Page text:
Situated in the southeast of the island, Yala is credited as having the island’s widest spectrum of wildlife. The park boasts the highest density of leopards per square kilometre in the world, and a safari into Yala is likely to reward not only with sightings of these elusive spotted creatures, but also of sloth bears, elephants, buffalo, various species of deer, monkeys, wild boar, jackal and crocodiles as well. Yala is rich in bird life too; tiny iridescent green bee eaters, flamboyant peacocks and cormorants are a common sight and glimpses of dry zone endemics such as the crimson-fronted barbet, the black-capped bubul and the Sri Lanka grey hornbill are particular birding highlights. Yala is also one of the best places on the island to sight the rare black-necked stork.

Yala National Park covers an area of 979 square kilometres and has a semi-arid climate. It comprises a variety of different eco-systems including moist monsoon forests, scrubland, freshwater lakes and marine wetlands. Visually, the park is dotted with gigantic granite boulders where sunbathing leopards are often spotted during the early and late hours of the day. As such, safaris are best conducted in the cooler hours of dawn and late afternoon as the chances of sighting wildlife are greatly increased. The best way to experience the exclusivity of Yala’s wilderness in full is to camp in comfort inside the park.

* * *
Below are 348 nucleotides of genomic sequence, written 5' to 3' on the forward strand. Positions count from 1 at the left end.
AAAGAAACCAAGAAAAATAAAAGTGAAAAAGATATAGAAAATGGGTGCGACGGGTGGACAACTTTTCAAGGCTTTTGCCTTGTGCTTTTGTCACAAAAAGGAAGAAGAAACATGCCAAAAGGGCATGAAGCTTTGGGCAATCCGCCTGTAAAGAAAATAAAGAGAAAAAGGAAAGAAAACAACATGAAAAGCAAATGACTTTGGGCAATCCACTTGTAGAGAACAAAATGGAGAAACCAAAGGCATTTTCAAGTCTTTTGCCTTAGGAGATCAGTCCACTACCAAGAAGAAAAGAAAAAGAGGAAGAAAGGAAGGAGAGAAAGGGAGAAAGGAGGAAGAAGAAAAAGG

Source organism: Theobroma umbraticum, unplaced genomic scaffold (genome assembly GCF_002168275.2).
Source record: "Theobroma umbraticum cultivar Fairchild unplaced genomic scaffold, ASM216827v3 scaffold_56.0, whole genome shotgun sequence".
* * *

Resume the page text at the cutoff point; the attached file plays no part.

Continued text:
Aside from its exciting wildlife, Yala is also home to the serene Sithulpawa Temple. Immersed by thick jungle, a journey to the rock top stupa of this striking 2,000-year-old Buddhist sanctuary rewards with awesome panoramic vistas of the surrounding national park.